Better for the Planet

Speaking of the planet, a frugal life is usually better for the planet since your consumption levels are significantly less than the average American. This is great news because you can rest easy knowing you're doing your part to ensure this planet will still have enough resources to abundantly support your grandkids and your grandkids' grandkids.

Able to take bigger breaks in between jobs

This benefit is often overlooked but has come handy for me a few times already. Because your burn rate is lower than most others, for the same amount of cash, you can take a bigger break between jobs. These bigger breaks can be used to either brush up on new skills, or to take some time off and travel. It also reduces the pressure to say yes to the first job offer you receive which may not always be the strongest one.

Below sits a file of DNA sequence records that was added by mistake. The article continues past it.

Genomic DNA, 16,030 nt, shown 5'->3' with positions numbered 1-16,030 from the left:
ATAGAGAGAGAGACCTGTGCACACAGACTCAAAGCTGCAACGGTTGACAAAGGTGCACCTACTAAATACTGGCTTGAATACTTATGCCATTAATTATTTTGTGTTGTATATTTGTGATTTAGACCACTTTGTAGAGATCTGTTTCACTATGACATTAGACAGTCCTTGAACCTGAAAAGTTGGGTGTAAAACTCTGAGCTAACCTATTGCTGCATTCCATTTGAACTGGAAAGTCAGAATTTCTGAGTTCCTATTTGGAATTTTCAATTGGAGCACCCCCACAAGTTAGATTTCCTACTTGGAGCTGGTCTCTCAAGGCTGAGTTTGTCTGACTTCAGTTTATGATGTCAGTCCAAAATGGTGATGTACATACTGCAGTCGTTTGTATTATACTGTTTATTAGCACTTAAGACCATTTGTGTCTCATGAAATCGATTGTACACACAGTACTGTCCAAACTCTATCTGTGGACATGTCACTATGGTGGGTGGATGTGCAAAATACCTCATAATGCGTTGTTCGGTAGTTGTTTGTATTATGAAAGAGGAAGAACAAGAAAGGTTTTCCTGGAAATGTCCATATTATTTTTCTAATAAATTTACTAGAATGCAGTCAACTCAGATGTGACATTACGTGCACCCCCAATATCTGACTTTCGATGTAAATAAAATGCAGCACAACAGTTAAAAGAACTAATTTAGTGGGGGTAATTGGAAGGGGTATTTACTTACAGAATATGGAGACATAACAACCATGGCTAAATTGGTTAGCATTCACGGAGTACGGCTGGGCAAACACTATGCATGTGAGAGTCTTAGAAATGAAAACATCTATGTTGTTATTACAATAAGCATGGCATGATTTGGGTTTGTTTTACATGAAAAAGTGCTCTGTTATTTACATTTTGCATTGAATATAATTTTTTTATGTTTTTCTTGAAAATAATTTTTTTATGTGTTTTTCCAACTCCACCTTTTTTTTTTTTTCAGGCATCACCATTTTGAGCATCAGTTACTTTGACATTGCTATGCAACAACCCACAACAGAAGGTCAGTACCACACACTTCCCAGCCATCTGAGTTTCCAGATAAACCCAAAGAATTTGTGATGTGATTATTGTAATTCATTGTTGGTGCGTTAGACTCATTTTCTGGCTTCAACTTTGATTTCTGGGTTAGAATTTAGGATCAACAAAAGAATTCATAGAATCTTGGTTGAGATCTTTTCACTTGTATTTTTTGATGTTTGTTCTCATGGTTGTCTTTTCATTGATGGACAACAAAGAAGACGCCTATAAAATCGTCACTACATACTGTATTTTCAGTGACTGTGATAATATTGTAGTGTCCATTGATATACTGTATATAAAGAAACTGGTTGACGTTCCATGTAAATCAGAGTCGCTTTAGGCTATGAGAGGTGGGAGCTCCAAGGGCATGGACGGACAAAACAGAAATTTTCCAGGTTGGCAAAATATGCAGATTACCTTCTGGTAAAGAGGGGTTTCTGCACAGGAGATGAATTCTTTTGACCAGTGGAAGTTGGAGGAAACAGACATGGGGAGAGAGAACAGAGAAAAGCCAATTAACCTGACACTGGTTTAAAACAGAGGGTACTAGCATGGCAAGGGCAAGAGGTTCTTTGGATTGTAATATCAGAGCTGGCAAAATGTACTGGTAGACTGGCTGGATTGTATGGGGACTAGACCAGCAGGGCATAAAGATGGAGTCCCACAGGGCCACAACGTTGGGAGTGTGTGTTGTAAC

From my personal experience, brushing up on skills and spending a few months educating yourself shows your future employer you're committed to your trade, and also opens up opportunities to new careers and fields that you might not have thought of applying to at first. Traveling can very easily open your eyes to seeing the world from a different perspective which is often deeply appreciated during job interviews. And who knows, you might even come across your future retirement city during your extended travels which could enjoy a cost of living that is a fraction of what it is in North America. This in turn will allow you to retire even sooner!